KhanAcademy founder envisions new university -internships &self-paced learning in his book The One World School House ow.ly/fN6pD
School uses MS Kinect videogame "Happy Action Theater" to reach autistic children who need hi sensory input tttp://ow.ly/fN3qc
Common core standards= 70% nonfiction by teachers. “effect ... is to drive literature out of the English classroom,” ow.ly/fN16l
As many of you are aware, the ERIC.ed.gov website sponsored by the US Department of Education has suspended access to many of its user-contributed, full-text documents - those with accession numbers starting with the letters "ED." This was done to isolate and begin removing sensitive personal information found in some portion of the older documents that had previously been available on microfiche. Read more about this on the ERIC website.
Two new developments lead me to offer this update. First, that the outage has lasted months at this point, and sounds like it will go much longer before access is restored.
Secondly, is a new document request form that has been offered to permit researchers to get expedited access to specific documents that are needed. Again, the affected documents are primarily older and self-published by agencies or entities other than commercial journal publishers. But at least this way, if you need this older material you have a workaround to obtain them in a matter of weeks instead of waiting until the completion of this screening process.
The question of how to best access the Chronicle of Higher Education frequently gets asked on our Library Help instant message question service, or to me directly. Several options exist with varying degrees of ease and number of steps. I offer you the most common options so you can choose based on your situation and preferences.
A. Most Efficient for Following Links Supplied by Faculty:
If your instructor has supplied links to articles on the native www.chronicle.com website, one of the following preparatory steps is required to make those links work for you.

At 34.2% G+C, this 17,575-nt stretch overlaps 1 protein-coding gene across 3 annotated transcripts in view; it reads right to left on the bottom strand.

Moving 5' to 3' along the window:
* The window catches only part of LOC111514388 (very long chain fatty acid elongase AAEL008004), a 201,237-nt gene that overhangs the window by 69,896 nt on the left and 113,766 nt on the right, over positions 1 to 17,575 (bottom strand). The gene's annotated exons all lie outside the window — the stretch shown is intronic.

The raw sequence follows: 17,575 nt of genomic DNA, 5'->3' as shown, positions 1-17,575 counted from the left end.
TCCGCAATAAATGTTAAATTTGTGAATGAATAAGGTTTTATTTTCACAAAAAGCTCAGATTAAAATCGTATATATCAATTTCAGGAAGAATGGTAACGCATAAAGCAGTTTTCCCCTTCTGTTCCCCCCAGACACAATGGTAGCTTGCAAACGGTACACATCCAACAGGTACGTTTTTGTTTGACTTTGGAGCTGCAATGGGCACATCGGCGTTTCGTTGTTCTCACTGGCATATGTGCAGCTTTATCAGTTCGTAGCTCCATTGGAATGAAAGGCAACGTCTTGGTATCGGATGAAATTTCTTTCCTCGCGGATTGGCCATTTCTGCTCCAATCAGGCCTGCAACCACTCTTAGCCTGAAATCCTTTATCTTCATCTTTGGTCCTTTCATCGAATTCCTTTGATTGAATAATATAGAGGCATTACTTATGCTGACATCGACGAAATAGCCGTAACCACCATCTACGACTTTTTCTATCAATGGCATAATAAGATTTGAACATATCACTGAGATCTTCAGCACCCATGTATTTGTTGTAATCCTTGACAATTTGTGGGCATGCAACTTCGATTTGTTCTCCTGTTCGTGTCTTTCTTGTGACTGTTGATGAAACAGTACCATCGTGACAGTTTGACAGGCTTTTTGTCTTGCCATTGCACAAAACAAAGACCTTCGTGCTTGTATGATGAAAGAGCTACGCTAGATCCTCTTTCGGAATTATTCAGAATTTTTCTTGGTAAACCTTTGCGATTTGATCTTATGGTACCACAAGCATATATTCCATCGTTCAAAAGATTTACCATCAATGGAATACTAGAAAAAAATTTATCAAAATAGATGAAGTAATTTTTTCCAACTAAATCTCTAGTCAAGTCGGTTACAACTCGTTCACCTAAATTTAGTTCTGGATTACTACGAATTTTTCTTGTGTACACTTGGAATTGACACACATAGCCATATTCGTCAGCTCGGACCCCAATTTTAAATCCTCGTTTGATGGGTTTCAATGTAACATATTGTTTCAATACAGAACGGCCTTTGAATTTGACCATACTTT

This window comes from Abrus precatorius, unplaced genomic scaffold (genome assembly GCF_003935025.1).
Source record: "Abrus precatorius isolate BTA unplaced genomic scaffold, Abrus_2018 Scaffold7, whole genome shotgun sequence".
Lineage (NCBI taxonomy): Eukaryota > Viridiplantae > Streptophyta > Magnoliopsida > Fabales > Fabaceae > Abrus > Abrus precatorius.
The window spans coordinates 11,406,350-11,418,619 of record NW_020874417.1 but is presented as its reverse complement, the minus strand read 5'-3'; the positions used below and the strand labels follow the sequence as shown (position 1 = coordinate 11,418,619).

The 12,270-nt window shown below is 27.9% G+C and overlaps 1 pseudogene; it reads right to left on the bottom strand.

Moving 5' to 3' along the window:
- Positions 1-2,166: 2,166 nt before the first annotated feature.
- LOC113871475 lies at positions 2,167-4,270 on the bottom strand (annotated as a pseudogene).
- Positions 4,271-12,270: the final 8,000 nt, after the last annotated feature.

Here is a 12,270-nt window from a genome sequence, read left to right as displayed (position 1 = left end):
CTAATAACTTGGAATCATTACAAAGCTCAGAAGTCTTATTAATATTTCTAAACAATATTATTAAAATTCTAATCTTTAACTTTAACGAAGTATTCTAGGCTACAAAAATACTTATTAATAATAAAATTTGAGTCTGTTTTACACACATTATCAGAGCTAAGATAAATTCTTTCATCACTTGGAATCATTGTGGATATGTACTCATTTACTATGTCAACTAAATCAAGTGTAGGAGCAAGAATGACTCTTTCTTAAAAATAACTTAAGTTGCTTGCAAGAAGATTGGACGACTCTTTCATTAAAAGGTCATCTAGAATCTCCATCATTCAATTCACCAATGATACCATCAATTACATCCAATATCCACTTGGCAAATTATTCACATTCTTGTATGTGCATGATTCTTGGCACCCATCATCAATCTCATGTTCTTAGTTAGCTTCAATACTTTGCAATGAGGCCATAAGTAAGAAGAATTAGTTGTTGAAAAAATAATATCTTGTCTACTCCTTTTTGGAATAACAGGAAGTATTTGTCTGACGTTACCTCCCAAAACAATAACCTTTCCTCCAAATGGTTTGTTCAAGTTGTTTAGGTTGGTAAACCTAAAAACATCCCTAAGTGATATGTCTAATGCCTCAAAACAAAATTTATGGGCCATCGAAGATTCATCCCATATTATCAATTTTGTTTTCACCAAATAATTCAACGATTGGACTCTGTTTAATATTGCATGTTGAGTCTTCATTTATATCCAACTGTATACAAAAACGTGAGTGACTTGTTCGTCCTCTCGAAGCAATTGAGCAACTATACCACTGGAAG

1.) Either log into Drexel's VPN (virtual private network) so the Chronicle will recognize your Drexel affiliation.
2.) Or log in through the Library's university-wide subscription so we can authenticate you as a Drexel user. Then just keep that browser tab open while you log into the article links by way of a second browser tab. This works similarly to most of our databases - that once you have logged in with your Drexel credentials through one browser window, it will hold that session authentication across other browser tabs you open.
B. Quick & dirty, One article, Text-only
Copy/ paste the TITLE of the ARTICLE into the default search box on the front page of our website library.drexel.edu. Be sure to put QUOTATION MARKS around what you have pasted in, so our amazing "Summon" discovery tool can find that article on any of the six or more databases we have that carry the Chronicle. Your results will be better if the article title is somewhat unique. See the abstract in Summon and click on the link for full text. It calls up either the full text or a page with links to full-text on more than one vendor's platform.
Here's an example:
1.) Searching the article title "Cable is the New Novel" gets this result in Summon.
2.) Then clicking the option for full text retrieves links on Drexel's "Get It" page for two vendor platform options.
Choose either the native interface of the Chronicle for all the graphics, or choose the text-only version on Proquest.
You may notice that the Chronicle.com website offers no "advanced search" feature. Searching on commonly used keywords can bring too many results, but sometimes that is all you have. One good way to limit results is by searching within specific date ranges. This can be done through our current subscription that we have by way of our Education Research Complete database on the EBSCO platform. Try this link and observe how it offers links to "browse" by year or "search within this publication" that includes a feature for limiting by date.
BTW - I went right to the EBSCO version of the Chronicle by searching the article title from the front page of the Library website under the "E-Journals" tab that lists all the options for accessing this title on our "Get It" journal directory. And despite that statement that the EBSCO content is current, it's really a week out of date.